Wednesday, March 11, 2020

Ideology, Socialism, and American political landscape

The supervisor of my doctoral program, Dr. David Fitch, wrote a book that I plan on reviewing sometime very soon, that details how ideologies can and often do develop into enemy-making machines. It is a thought-provoking, brilliant book. I have been thinking a lot of it in relationship to the label "socialist", and the difference in policies between more conservative, moderate and more liberal persons in the political arena.

First of all, it is probably appropriate to share where I am coming from in the American poltical landscape. I was a registered Republican until 3 years ago. In truth, I am probably more independent, but I want a voice in the primary process so I chose the the Republican party. My ties with conservatism are fairly straight forward. I am pro-life and anti-abortion. Often I am for lower taxes and smaller government. In my time I voted for Republican candidates and Democratic ones. Where I grew up, Republican was synonymous with populist, and democrat with elitist. I changed my party affiliation a few years ago, reluctantly, because I felt the Republican party had drifted too far to the right, being driven by the racist and xenophobic leadership of Donald Trump.

Anywho, that is just so you know I have a point of view.

So, let me restart, I want to talk about the intersection of ideology and politics. Particularly as it relates to the term socialism. Because language meaning is fluid, socialism has come to have multiple meanings. Because of the nature of ideology, socialism has become a master signifier that has been stripped of a lot of its meaning as persons seek to villify others with the term.

Very few in our political world are completely against integrating elements of socialism into our government and society. Most Americans support social security, medicare, and many support medicaid. Most farmers support farm subsidies. Many businesses are beneficiaries of taxation and financial benefits that support corperations and businesses that could be labeled socialist. Other programs such as food stamps, unemployment insurance, subsidized housing, and help for those with disabilities are not as universally supported, but still offer some element of socialism through providind a safety net for the most vulnerable members of our society.

A majority of our citizenry also remembers Communism, and its toxic effect of nations and the economic engines of societies. Communism, as we know it, is an effort to make a governement purely socialist, with the government controlling the entire economy. As we have seen in the twentieth century in the USSR, China, and Cuba, it tends to breed oligarchical totalitarian regimes. Many conflate Facism and Communism in their totalitiarian nature. Communism, at least as a concept, tried be about making all of the people equal owners of societies resources. Facism was more boldly totalitarian, without a need to have a leveling effect of the citizenry.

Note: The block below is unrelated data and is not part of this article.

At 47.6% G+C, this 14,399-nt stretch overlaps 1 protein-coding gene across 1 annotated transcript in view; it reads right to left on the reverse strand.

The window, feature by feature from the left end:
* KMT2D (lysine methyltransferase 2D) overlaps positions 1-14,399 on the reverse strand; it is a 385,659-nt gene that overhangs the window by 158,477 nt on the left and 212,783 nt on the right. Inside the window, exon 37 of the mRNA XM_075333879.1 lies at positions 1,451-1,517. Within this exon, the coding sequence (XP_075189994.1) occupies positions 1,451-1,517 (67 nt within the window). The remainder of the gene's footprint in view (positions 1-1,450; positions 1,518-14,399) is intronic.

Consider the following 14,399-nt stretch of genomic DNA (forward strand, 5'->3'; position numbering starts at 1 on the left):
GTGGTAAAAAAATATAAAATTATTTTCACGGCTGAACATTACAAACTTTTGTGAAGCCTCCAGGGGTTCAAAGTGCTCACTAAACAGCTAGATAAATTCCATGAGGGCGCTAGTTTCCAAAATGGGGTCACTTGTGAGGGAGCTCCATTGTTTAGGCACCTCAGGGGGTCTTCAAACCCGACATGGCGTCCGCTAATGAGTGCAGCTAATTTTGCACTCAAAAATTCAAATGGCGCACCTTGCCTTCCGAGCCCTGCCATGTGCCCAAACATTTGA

In the American political process, socialism is a term that has been bandied about for most of the 20th and 21st century. Since the era of McCarthism, it has been used in every attempt to scare people away from any movement toward equal opportunity, justice, or any government program that attempts to help address issues of poverty.

Racial integration was labeled as socialist. The Civil Rights movement and their leaders were shamed with the label as well. As was the union movement was called socialist (ok, in part because they were infiltrated by socialist activists at times). The list goes on and on.

Here is the rub. Labeling every government program as socialist, which is then communist, which is then totalitarian, which is then Nazi, is unproductive to dialogue on both the conservative and liberal sides of social discourse. And it makes it so that we don't understand really dangerous, destructive socialism when it is right in front of us.

Enter the 2020 presidential election. Conservatives has successfully labeled every possible progressive program as socialist. In doing so, they have blinded a large part of the electorate to the danger of pure socialism by rendering the meaning of the term empty, especially for persons under the age of 40. So, when a socialist named Bernie Sanders comes on the scene, and he promises to nationalize health care, post-secondary education, and over-regulate industry to the point to where we are truly moving in a dangerously socialist, and approaching communist direction, the term has lost its meaning.



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